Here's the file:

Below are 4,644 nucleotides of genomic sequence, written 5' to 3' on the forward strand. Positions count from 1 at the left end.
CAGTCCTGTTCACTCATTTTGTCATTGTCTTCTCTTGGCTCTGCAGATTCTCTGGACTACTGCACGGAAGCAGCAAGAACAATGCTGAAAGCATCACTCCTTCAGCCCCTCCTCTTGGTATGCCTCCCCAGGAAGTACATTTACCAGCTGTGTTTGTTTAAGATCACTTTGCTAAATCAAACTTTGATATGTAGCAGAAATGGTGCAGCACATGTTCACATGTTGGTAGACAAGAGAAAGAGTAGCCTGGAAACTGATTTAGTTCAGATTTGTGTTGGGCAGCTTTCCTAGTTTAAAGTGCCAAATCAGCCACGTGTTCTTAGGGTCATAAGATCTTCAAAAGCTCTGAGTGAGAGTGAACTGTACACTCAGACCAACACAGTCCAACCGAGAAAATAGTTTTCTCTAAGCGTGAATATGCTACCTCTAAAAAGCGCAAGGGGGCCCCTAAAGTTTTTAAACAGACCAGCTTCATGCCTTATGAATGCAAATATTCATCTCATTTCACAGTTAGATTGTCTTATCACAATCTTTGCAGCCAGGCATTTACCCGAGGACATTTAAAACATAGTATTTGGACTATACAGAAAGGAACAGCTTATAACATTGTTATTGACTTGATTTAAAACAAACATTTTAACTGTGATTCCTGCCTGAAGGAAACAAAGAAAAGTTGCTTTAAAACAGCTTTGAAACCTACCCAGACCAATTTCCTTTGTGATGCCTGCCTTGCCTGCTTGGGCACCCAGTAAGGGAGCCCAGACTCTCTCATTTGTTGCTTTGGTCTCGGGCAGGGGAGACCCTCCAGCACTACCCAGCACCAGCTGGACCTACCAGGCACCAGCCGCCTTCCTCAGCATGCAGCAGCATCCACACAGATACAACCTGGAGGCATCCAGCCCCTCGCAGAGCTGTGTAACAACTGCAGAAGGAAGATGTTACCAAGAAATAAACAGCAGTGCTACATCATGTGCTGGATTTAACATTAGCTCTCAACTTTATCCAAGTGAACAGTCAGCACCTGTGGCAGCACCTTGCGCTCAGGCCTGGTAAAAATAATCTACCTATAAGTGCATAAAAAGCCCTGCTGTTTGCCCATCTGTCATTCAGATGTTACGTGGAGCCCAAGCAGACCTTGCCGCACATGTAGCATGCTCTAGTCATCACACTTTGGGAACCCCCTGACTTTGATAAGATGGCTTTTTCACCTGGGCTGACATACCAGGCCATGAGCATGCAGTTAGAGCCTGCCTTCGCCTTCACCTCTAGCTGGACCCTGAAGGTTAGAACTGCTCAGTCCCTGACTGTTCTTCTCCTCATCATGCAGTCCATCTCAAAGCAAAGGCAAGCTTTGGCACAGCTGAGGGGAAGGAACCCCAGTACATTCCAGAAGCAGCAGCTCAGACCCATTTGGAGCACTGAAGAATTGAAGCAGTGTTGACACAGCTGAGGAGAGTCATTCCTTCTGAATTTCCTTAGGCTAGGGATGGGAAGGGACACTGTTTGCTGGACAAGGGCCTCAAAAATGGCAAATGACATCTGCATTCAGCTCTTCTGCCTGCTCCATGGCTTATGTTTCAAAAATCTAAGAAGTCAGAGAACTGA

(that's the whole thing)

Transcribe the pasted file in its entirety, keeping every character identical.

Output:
Below are 4,644 nucleotides of genomic sequence, written 5' to 3' on the forward strand. Positions count from 1 at the left end.
CAGTCCTGTTCACTCATTTTGTCATTGTCTTCTCTTGGCTCTGCAGATTCTCTGGACTACTGCACGGAAGCAGCAAGAACAATGCTGAAAGCATCACTCCTTCAGCCCCTCCTCTTGGTATGCCTCCCCAGGAAGTACATTTACCAGCTGTGTTTGTTTAAGATCACTTTGCTAAATCAAACTTTGATATGTAGCAGAAATGGTGCAGCACATGTTCACATGTTGGTAGACAAGAGAAAGAGTAGCCTGGAAACTGATTTAGTTCAGATTTGTGTTGGGCAGCTTTCCTAGTTTAAAGTGCCAAATCAGCCACGTGTTCTTAGGGTCATAAGATCTTCAAAAGCTCTGAGTGAGAGTGAACTGTACACTCAGACCAACACAGTCCAACCGAGAAAATAGTTTTCTCTAAGCGTGAATATGCTACCTCTAAAAAGCGCAAGGGGGCCCCTAAAGTTTTTAAACAGACCAGCTTCATGCCTTATGAATGCAAATATTCATCTCATTTCACAGTTAGATTGTCTTATCACAATCTTTGCAGCCAGGCATTTACCCGAGGACATTTAAAACATAGTATTTGGACTATACAGAAAGGAACAGCTTATAACATTGTTATTGACTTGATTTAAAACAAACATTTTAACTGTGATTCCTGCCTGAAGGAAACAAAGAAAAGTTGCTTTAAAACAGCTTTGAAACCTACCCAGACCAATTTCCTTTGTGATGCCTGCCTTGCCTGCTTGGGCACCCAGTAAGGGAGCCCAGACTCTCTCATTTGTTGCTTTGGTCTCGGGCAGGGGAGACCCTCCAGCACTACCCAGCACCAGCTGGACCTACCAGGCACCAGCCGCCTTCCTCAGCATGCAGCAGCATCCACACAGATACAACCTGGAGGCATCCAGCCCCTCGCAGAGCTGTGTAACAACTGCAGAAGGAAGATGTTACCAAGAAATAAACAGCAGTGCTACATCATGTGCTGGATTTAACATTAGCTCTCAACTTTATCCAAGTGAACAGTCAGCACCTGTGGCAGCACCTTGCGCTCAGGCCTGGTAAAAATAATCTACCTATAAGTGCATAAAAAGCCCTGCTGTTTGCCCATCTGTCATTCAGATGTTACGTGGAGCCCAAGCAGACCTTGCCGCACATGTAGCATGCTCTAGTCATCACACTTTGGGAACCCCCTGACTTTGATAAGATGGCTTTTTCACCTGGGCTGACATACCAGGCCATGAGCATGCAGTTAGAGCCTGCCTTCGCCTTCACCTCTAGCTGGACCCTGAAGGTTAGAACTGCTCAGTCCCTGACTGTTCTTCTCCTCATCATGCAGTCCATCTCAAAGCAAAGGCAAGCTTTGGCACAGCTGAGGGGAAGGAACCCCAGTACATTCCAGAAGCAGCAGCTCAGACCCATTTGGAGCACTGAAGAATTGAAGCAGTGTTGACACAGCTGAGGAGAGTCATTCCTTCTGAATTTCCTTAGGCTAGGGATGGGAAGGGACACTGTTTGCTGGACAAGGGCCTCAAAAATGGCAAATGACATCTGCATTCAGCTCTTCTGCCTGCTCCATGGCTTATGTTTCAAAAATCTAAGAAGTCAGAGAACTGA